BOMD calculations with g09

As part of the work in collaboration with Dr. Fernando Cortés we are working in the nature of chemical bonding and chemical interactions, as revealed by the Quantum Theory of Atoms in Molecules (QTAIM) , under dynamic conditions. The basics of this theory could be found in Bader’s book. This have lead to the publication of an article titled “Dynamic Molecular Graphs:“Hopping” Structures” this year, but it is our best hope that more will follow in the near future.

In this article we studied the temporal evolution of the molecular structure of [Fe{C(CH2)3}(CO)3], throughout Born-Oppenheimer molecular dynamics (BOMD). This system was interesting for us because it was not clear the nature of the interactions between the terminal carbons in the trimethylenemethane and the central Iron atom, with QTAIM and Molecular-Orbital theory interpretations contracting each other: the former argues  for a η-4 ligand, while the latter propose a single sigma interaction between the Iron and the central carbon.

We found that the bond paths between the trimethylenemethane carbons and the metallic core are uninterruptedly formed and broken along the simulation. Thus, our results suggest that a single structure is not the best way for describing the system. Why it should be?

[Fe{C(CH2)3}(CO)3]

System studied [Fe{C(CH2)3}(CO)3]. On the left the initial proposal of a four coordination ligant. On the right the Molecular Orbital suggestion. The reality is something in between.

This is wonderful and all, but the post about using bomd in g09, not about the great article that was published. What’s is BOMD[1]? It’s a molecular dynamics model where the quantum mechanical effect of the electrons is included in the calculation of energy and forces because the trajectories are computed directly using an electronic structure method. This ab initio calculation, however very costly, was in our opinion the best approach to our problem.

BOMD is implemented in many computational structure programs. We choose Gaussian09 because it was easy to use, or it looked like it at the beginning. Unfortunately, the manual is not as extensive and explicative as it could be.  So, maybe a set of examples could be helpful to those of you trying to apply the same methodology it your work.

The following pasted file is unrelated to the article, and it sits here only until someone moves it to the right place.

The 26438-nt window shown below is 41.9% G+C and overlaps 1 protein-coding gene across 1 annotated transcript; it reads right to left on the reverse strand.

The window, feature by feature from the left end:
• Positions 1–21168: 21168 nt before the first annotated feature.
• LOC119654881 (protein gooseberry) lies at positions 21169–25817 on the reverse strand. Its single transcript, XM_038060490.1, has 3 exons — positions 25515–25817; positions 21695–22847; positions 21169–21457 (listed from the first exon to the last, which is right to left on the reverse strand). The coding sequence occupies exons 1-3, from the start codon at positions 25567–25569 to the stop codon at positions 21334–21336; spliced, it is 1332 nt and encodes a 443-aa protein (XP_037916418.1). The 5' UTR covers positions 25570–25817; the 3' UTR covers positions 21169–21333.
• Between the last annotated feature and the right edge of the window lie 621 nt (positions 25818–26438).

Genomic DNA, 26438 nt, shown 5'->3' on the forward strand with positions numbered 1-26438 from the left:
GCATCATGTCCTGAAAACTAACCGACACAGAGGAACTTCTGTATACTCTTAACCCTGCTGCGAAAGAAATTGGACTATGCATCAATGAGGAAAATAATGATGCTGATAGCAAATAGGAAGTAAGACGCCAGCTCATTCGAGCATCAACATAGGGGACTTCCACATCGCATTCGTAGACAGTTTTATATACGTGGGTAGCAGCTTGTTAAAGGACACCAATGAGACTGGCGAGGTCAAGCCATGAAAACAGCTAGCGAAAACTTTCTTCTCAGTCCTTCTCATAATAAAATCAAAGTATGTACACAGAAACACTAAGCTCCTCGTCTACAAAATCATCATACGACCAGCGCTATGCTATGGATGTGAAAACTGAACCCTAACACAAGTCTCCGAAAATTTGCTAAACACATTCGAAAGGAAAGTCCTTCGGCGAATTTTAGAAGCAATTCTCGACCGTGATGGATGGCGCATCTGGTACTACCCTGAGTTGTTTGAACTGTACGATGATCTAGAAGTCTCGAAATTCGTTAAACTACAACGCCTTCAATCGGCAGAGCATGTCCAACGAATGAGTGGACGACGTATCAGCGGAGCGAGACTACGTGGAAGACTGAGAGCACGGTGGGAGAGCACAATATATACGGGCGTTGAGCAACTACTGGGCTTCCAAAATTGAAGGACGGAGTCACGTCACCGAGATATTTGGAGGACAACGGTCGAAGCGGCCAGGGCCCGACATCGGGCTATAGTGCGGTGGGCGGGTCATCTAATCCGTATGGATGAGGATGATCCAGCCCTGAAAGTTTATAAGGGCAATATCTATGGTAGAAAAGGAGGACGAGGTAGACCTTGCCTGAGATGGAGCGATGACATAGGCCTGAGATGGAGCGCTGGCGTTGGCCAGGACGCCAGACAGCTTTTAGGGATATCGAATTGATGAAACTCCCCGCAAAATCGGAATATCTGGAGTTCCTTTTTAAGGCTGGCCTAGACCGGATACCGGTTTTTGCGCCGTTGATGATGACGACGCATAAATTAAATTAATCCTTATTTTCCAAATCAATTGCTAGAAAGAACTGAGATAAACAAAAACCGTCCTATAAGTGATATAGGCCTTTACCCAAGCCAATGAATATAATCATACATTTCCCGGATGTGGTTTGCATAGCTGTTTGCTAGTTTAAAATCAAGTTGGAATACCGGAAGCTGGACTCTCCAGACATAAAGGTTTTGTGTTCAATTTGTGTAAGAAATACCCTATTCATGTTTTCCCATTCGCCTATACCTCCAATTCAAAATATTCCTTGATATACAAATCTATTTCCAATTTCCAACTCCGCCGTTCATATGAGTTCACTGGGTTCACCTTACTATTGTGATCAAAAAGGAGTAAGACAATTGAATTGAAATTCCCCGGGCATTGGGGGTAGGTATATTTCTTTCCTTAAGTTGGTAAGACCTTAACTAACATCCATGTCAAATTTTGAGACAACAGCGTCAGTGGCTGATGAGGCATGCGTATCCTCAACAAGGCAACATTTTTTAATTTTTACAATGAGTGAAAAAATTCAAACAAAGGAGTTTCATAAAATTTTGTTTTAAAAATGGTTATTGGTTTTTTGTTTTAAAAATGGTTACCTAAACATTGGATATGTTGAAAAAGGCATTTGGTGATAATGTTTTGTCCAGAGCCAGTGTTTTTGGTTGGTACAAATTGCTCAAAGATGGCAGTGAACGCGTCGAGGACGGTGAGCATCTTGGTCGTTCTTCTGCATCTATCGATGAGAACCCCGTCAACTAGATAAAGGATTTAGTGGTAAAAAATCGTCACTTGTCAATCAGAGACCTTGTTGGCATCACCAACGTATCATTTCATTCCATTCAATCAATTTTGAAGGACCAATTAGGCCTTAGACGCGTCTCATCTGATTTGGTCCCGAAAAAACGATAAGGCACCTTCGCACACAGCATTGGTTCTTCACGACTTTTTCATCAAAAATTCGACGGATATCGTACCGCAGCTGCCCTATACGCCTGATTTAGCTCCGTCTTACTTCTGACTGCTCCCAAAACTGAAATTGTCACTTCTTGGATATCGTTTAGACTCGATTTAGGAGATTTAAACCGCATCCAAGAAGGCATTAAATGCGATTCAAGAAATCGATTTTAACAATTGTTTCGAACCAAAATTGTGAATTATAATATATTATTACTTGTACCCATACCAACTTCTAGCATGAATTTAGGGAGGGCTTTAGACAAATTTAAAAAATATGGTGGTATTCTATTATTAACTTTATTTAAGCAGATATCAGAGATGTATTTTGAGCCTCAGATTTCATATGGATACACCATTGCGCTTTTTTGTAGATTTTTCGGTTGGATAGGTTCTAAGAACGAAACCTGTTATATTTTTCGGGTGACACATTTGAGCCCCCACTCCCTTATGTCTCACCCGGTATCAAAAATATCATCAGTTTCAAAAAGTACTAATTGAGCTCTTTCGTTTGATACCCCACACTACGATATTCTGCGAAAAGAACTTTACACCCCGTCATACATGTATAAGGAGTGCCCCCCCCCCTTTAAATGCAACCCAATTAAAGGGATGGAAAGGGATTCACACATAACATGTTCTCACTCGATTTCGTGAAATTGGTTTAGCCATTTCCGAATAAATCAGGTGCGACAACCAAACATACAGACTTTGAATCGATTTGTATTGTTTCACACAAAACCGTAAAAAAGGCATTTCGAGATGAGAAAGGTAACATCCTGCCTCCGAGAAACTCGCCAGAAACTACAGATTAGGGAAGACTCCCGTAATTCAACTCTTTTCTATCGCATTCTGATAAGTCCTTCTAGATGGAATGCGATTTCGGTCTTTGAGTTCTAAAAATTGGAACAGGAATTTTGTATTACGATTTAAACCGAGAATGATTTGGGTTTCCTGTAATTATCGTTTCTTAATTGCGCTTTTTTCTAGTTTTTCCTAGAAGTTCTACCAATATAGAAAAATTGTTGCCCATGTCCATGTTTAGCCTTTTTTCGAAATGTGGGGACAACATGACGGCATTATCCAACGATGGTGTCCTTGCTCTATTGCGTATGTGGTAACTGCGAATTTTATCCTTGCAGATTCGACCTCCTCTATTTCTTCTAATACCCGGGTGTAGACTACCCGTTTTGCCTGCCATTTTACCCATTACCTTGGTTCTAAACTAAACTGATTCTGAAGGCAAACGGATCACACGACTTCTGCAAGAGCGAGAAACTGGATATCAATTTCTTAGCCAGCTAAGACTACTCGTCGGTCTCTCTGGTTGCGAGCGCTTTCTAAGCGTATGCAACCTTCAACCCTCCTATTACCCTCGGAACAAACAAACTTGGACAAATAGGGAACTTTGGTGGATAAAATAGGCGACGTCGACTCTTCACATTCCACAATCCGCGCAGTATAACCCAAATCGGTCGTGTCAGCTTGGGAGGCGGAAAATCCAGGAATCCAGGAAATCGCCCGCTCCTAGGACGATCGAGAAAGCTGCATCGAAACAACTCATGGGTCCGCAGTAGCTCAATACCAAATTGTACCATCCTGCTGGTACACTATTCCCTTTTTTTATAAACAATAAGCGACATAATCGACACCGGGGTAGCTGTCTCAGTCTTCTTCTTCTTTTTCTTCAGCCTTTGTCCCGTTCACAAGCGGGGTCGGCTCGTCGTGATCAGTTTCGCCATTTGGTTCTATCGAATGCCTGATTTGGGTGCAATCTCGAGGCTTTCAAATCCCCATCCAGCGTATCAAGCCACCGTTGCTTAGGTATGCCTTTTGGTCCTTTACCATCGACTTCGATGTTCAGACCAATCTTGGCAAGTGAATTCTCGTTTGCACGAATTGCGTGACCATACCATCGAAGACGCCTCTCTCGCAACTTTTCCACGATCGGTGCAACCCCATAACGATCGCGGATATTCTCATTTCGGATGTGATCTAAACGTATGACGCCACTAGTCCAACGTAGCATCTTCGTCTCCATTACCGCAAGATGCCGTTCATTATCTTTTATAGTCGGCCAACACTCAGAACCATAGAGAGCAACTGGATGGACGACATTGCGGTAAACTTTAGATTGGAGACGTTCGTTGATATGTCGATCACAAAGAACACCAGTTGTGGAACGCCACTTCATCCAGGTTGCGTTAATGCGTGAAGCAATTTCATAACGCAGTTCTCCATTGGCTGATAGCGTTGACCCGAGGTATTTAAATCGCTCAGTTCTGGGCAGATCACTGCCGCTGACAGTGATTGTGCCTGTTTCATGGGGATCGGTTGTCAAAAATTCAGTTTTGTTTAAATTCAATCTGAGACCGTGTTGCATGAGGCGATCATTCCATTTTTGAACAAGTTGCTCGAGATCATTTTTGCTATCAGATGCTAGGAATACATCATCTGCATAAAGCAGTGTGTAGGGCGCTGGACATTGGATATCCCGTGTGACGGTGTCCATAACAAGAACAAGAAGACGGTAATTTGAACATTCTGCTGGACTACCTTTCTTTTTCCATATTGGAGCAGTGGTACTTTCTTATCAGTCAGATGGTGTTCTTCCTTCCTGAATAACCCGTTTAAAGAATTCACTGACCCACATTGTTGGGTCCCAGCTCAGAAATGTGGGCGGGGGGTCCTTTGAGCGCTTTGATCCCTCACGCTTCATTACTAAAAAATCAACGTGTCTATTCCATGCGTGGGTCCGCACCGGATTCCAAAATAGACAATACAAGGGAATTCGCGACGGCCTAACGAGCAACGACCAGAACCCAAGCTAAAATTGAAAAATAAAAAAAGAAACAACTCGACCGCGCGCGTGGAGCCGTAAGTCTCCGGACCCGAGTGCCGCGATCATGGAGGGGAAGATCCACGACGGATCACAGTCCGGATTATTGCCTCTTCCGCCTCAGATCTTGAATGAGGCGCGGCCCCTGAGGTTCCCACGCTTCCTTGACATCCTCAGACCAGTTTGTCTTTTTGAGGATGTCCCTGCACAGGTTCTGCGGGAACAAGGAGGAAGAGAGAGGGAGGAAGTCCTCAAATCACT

A simple example, the movement of a water molecule using DFT is:

%nproc=8
%mem=32GB

#p b3lyp/cc-pVDZ BOMD

dynamic_simple

0 1
O    0.000000    0.000000    0.117493
H    0.000000    0.757756   -0.469971
H    0.000000   -0.757756   -0.469971

Another example, this time  the simulation runs along a selected coordinate, in this case the H-H distance, is carried out using the keyword Phase. This keyword choose a bond if two atom numbers are listed, an angle if three, and a dihedral if four. Besides, a temperature of 300 Kelvin is selected, and 1300 steps are computed.

%nproc=8
%mem=32GB

#p b3lyp/cc-pVDZ BOMD(Phase=(2,3),RTemp=300,MaxPoints=1300)

dynamic_phase

0 1
O    0.000000    0.000000    0.117493
H    0.000000    0.757756   -0.469971
H    0.000000   -0.757756   -0.469971

So, that’s it. Try them, and have fun.

[1]X. Li, J. M. Millam, H. B. Schlegel, J. Chem. Phys. 2000, 113, 10062.

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Acerca de José Manuel

I'm from Mexico and currently in a PhD program in the University of Oviedo, in Spain.
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